This morning I was thinking about book publishers in BC, the regional guys, and why they stay so small and exclusive and difficult to work for. Even a big publisher/distributor like Raincoast never posts actual job openings. Their website forbids employment inquiries by email, and no contact name or department is given even if you did call them up. Before I worked for “W” Books, I remember calling up Raincoast to ask about available internship opportunities. They put me through to a mystified-sounding woman who seemed absolutely stunned when I said “I thought you may need extra help when that new Harry Potter book comes out.”
“Why?” she asked.
“Won’t you be having events, promotions, that sort of thing?” I said.
“Yes, well, you can send us your resume and we’ll keep it on file.”
“What’s the address?”
“Just send it to the general email and we’ll get it.”
It took a couple of personal connections just to get a part-time volunteer internship at “W”. I even went part-time at my job at the bookstore. A few months later, there was a personnel shake-up higher on the food chain, and I was hired as a publishing helper monkey/receptionist. Then a little more than a year later, I was laid-off. In between the two events, I witnessed some bizarre cost-and morale-cutting measures that included restricting access to basic office supplies, layoffs of coworkers hired even more recently than I was, demotions of longtime staff, a sudden switch to part-time hours for a 3-month period, and complete and total disdain by the owners. We called them their Highnesses.
When I was given the boot, I could see the two of them through the window, getting in the BMW to go play tennis at the country club. I also learned that He had to be talked out of laying me off while I was away on my honeymoon.
According to former co-workers, the madness has continued – the production/editorial group was ordered to stop having coffee together and everyone has been forbidden to write personal reference letters for others who have left or are leaving the company.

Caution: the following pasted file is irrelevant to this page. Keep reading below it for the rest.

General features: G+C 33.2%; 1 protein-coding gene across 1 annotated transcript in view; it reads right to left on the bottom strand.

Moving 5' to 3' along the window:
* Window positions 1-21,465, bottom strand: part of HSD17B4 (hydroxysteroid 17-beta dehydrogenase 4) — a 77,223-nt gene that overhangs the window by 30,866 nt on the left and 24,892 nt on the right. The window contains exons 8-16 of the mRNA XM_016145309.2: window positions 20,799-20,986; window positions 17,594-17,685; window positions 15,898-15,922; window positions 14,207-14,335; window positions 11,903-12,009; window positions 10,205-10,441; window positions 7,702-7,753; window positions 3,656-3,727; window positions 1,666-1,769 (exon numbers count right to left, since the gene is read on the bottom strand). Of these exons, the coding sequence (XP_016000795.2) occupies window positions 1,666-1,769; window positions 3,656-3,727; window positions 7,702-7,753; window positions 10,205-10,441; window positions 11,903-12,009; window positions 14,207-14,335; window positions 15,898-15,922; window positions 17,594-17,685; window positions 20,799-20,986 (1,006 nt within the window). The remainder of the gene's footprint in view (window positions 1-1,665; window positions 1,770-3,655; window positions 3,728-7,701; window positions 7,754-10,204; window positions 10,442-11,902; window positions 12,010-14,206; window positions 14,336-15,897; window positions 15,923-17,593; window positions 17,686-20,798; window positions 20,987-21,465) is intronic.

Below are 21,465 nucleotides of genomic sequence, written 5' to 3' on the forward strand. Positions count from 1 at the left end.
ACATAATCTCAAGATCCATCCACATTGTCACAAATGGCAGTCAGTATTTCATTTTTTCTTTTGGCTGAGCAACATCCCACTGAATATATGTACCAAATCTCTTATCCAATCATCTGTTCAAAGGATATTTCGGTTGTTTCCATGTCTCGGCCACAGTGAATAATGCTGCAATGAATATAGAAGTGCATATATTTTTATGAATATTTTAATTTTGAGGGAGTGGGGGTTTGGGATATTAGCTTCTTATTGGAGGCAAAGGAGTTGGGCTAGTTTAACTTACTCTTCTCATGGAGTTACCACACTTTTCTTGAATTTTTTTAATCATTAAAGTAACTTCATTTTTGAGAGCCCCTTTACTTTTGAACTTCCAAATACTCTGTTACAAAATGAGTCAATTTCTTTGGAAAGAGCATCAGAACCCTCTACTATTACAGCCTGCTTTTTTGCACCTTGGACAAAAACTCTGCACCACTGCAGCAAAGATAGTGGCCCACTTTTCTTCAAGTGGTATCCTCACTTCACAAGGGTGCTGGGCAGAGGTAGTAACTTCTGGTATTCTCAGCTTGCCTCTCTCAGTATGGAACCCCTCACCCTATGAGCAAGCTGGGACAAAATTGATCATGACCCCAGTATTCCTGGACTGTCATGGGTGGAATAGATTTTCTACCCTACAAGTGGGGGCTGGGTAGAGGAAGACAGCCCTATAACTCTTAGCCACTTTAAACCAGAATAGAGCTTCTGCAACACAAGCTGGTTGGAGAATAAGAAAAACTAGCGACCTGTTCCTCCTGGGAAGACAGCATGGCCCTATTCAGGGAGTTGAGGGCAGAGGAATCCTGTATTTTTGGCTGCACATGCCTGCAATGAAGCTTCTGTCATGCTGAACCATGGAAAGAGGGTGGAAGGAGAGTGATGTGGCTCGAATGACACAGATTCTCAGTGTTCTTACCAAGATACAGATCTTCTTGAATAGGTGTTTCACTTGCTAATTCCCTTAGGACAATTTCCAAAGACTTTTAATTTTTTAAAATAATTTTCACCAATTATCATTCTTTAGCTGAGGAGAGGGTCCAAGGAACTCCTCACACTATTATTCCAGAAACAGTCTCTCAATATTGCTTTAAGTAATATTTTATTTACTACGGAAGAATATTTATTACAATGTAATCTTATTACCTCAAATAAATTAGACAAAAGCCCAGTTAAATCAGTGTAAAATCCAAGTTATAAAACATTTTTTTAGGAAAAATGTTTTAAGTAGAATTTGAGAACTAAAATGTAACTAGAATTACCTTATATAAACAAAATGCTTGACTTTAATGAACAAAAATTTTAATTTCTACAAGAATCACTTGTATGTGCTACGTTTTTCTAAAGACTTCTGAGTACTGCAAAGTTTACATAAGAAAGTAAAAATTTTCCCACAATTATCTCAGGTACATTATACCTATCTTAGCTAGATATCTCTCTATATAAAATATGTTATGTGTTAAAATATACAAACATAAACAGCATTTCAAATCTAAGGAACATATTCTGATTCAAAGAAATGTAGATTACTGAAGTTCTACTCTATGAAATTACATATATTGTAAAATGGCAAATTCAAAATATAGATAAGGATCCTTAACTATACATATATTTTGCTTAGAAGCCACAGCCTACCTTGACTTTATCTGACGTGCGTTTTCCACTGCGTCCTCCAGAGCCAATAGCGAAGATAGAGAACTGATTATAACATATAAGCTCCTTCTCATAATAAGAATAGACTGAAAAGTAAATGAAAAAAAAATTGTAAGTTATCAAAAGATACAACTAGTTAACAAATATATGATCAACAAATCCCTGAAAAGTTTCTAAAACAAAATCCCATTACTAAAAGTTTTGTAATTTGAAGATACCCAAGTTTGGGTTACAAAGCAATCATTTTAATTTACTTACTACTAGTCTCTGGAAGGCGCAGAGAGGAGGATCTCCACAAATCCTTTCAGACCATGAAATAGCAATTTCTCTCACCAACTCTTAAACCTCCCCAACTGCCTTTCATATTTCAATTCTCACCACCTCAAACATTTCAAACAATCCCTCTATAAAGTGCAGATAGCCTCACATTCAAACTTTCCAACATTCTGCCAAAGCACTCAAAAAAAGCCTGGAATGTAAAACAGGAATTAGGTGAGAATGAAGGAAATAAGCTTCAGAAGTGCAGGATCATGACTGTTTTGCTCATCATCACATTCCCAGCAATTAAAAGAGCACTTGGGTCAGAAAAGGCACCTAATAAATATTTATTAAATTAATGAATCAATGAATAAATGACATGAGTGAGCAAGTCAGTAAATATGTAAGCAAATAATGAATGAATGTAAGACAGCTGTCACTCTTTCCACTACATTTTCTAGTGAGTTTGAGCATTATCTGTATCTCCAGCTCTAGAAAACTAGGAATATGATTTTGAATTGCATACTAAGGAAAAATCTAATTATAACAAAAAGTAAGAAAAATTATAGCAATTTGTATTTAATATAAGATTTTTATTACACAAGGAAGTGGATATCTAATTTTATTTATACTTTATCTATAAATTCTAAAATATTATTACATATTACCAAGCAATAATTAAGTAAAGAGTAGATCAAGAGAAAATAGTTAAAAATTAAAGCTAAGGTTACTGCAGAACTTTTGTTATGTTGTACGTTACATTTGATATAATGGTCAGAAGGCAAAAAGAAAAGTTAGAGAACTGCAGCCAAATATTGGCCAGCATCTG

This is might be an extreme example, but then again, I don’t any other publishing companies cropping up on “Best Companies to Work For” lists in BC Business or Macleans. I think one reason for this is that a lot of these companies were started either by optimistic young salesmen or hippies/activists in the late sixties/early seventies era. Book publishing being kind of an archaic pursuit and not a big moneymaker, it attracts iconolastic personalities who either couldn’t or wouldn’t spend time and money on developing management and people skills. The cachet of the book business means they have always had a steady supply of new workers who will live for words first and cash second. I was definitely one of the latter, but haven’t got the energy to go through another internship and shaky employment situation just because I like to read.
The Book Publishers Association of BC doesn’t even post any job openings, and their advice on getting a job in publishing is hopelessly naïve. I’ve gone to the workshops, I’ve networked and interned, but if the jobs are so elusive and ill-paid and the companies managed like fiefdoms, why do I want to try so hard for them?
Working with creative people, putting out good writing, getting free books, and feeling like a part of a community are all wonderful intrinsic payoffs. But I’m not going to work for those baby boomer ass clowns again. I’m going back to school and I’m going to do it for myself.


Update: This post has been changed to remove proper names and direct links to the publishing company I worked for. It was inconsistent with the general policy on this blog to be naming names, but the intent of the post remains. It would be dishonest to delete it altogether. Thanks for reading.

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